Ask anyone who has dealt with tinnitus, and they will most likely tell you it affects every aspect of their lives. And not in a good way. So, why do so many people put off tinnitus care? Research published in The Hearing Journal tells us that there are several common barriers that prevent those who are suffering from getting help.
What is tinnitus?
Tinnitus, commonly referred to as ringing in the ears, is considered one of the most common health conditions in the United States. It is believed to affect approximately 45 million people of all ages! It can manifest as a buzzing, hissing or similar sound most often heard only by the person affected. While many think of tinnitus as an illness or condition in itself, the truth is, it is actually a symptom. It can be the result of:
Age-related hearing loss
Exposure to high levels of noise (over long periods of time or not)
Some illnesses and conditions such as Meniere’s Disease, TMJ or tumors
Head or neck trauma
Certain ototoxic medications such as aspirin and some types of antibiotics
Underlying medical conditions such as high blood pressure and anemia
Changes to the bones in the ear
Whatever the cause, it’s important to seek treatment for tinnitus to uncover the underlying reason for it such as hypertension or hearing loss and prevent further health issues such as anxiety or depression. So, why do so many people live with tinnitus and put off that treatment?
The common barriers
What could be simpler than going to your hearing healthcare professional and treating tinnitus? It turns out, a lot of things. According to a review of existing research on the topic, those suffering from tinnitus face several common barriers to care. This first step of identifying the barriers could mean changes for the millions seeking care in the future.
Barrier #1: Time Did you know that it can take weeks to see a specialist about tinnitus? If you’ve sought care, you’ve probably experienced that long wait. Pair that with the short amount of time those specialists are able to spend with patients and it’s often a recipe for frustration. According to the findings in the research review, “As both ENT specialists and audiologists provide specialized care for otological problems, counseling for 10 minutes or less may not be sufficient for some patients with tinnitus.”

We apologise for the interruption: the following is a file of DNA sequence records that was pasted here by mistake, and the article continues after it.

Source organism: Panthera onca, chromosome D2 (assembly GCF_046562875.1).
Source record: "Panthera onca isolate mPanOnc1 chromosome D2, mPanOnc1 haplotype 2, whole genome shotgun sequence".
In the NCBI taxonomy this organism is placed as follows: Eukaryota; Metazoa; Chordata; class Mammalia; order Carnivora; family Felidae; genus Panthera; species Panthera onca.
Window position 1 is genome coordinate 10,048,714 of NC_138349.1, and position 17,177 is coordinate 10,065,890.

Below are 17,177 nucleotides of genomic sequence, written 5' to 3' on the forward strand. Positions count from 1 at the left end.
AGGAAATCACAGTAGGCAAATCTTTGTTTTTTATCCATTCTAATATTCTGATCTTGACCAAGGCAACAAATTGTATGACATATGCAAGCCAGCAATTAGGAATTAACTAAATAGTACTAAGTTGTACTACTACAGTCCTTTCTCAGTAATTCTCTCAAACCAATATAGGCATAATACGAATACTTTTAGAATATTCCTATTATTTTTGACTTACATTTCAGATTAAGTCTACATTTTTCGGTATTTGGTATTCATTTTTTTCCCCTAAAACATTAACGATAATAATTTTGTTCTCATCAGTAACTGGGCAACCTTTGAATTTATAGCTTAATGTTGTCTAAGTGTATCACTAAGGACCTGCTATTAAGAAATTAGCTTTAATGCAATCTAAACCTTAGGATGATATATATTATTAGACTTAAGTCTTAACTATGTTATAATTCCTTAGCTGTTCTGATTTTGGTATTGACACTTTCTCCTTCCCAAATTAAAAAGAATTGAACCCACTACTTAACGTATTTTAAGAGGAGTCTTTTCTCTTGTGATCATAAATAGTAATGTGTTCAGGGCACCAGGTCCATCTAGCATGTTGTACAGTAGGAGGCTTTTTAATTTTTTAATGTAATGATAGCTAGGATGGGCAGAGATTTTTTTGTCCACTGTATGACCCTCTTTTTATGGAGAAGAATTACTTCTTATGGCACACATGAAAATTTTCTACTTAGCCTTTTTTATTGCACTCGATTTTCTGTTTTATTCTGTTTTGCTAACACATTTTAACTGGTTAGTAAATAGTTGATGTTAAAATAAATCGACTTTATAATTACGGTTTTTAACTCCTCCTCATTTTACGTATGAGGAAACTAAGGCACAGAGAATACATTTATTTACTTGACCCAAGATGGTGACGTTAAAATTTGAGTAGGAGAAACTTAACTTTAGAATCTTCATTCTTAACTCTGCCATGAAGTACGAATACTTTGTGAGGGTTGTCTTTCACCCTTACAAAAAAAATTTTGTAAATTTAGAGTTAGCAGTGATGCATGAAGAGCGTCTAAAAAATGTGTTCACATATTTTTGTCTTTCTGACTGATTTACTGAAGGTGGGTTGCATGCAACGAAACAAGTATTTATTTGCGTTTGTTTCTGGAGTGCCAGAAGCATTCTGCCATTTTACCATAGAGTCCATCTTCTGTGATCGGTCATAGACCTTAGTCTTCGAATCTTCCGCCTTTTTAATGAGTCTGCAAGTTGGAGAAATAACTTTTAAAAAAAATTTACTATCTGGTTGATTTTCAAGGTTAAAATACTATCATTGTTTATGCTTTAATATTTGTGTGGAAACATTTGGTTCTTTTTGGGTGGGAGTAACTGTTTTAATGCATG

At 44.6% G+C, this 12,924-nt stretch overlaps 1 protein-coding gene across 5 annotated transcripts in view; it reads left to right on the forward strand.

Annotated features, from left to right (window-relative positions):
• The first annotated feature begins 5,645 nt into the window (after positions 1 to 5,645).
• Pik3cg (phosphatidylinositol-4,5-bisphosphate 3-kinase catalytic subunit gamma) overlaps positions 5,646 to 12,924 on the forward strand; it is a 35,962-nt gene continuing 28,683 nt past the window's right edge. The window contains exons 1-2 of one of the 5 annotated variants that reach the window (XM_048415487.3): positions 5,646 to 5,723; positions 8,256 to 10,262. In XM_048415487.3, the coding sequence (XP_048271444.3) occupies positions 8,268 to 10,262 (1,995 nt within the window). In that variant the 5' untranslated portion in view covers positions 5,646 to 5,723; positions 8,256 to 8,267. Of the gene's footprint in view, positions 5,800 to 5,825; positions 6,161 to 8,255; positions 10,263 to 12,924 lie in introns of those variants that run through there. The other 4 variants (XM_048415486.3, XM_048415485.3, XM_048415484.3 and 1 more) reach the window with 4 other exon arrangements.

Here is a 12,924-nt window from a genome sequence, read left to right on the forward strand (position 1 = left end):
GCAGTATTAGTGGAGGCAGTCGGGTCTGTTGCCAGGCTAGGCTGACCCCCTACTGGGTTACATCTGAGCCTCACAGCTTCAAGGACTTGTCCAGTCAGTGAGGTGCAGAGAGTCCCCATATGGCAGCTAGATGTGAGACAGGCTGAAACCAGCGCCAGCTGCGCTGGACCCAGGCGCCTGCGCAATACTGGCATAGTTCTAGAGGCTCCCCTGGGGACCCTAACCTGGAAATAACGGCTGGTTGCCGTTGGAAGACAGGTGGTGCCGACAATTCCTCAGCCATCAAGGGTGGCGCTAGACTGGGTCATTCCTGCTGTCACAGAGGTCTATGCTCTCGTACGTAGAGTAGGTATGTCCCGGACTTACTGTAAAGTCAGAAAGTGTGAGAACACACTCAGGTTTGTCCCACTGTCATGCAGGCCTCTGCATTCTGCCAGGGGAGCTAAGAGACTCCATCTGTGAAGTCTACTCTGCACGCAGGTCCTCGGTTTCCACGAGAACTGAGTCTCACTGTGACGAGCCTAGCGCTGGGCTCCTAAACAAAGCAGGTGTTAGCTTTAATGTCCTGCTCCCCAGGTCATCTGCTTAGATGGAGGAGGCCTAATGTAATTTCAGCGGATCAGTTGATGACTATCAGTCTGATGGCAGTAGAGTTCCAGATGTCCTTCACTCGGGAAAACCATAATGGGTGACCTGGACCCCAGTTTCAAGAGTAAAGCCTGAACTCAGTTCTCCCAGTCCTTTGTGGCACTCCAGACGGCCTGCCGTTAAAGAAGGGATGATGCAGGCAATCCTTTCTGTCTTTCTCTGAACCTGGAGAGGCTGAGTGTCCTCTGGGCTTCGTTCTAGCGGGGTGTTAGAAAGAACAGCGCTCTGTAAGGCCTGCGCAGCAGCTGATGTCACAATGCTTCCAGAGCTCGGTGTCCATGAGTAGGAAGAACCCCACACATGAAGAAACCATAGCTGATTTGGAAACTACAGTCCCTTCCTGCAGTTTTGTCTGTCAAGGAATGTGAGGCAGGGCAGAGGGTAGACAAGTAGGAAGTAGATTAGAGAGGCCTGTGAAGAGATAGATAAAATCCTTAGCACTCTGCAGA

Barrier #2: Lack of services According to the recent findings, “audiologists reported that open access to audiology clinics for patients and long-term support services for chronic tinnitus were essential. However, these services are not always locally available to patients. Audiologists in the same study reported difficulty accessing rehabilitation, surgery, and psychiatric care for their patients.” Most experts now agree that tinnitus is not a one-size-fits-all condition. The mind also plays a vital role in both how it manifests and how it’s treated. Unfortunately, referrals to psychologists for patients are often not possible, severely limiting treatment options.
Barrier #3: Knowledge In reviewing previous studies, researchers found that education and knowledge was a significant barrier to helping patients with tinnitus. Whether it was the GP who had received little to no training in tinnitus care or the hearing healthcare provider with little to no training in the psychological side of tinnitus or treatment options, patients were left with either lengthy referral waiting times or a lack of effective treatment.
Despite existing barriers, if you are experiencing tinnitus, one of the most important things you can do for your health is to seek treatment from a hearing healthcare provider. These professionals can determine the cause of your tinnitus and identify the best options for treatment such as Cognitive Behavioral Therapy, sound therapy, mindfulness or hearing aids.
If you have questions or believe you or someone you know are affected by tinnitus, contact our office to schedule a hearing evaluation today.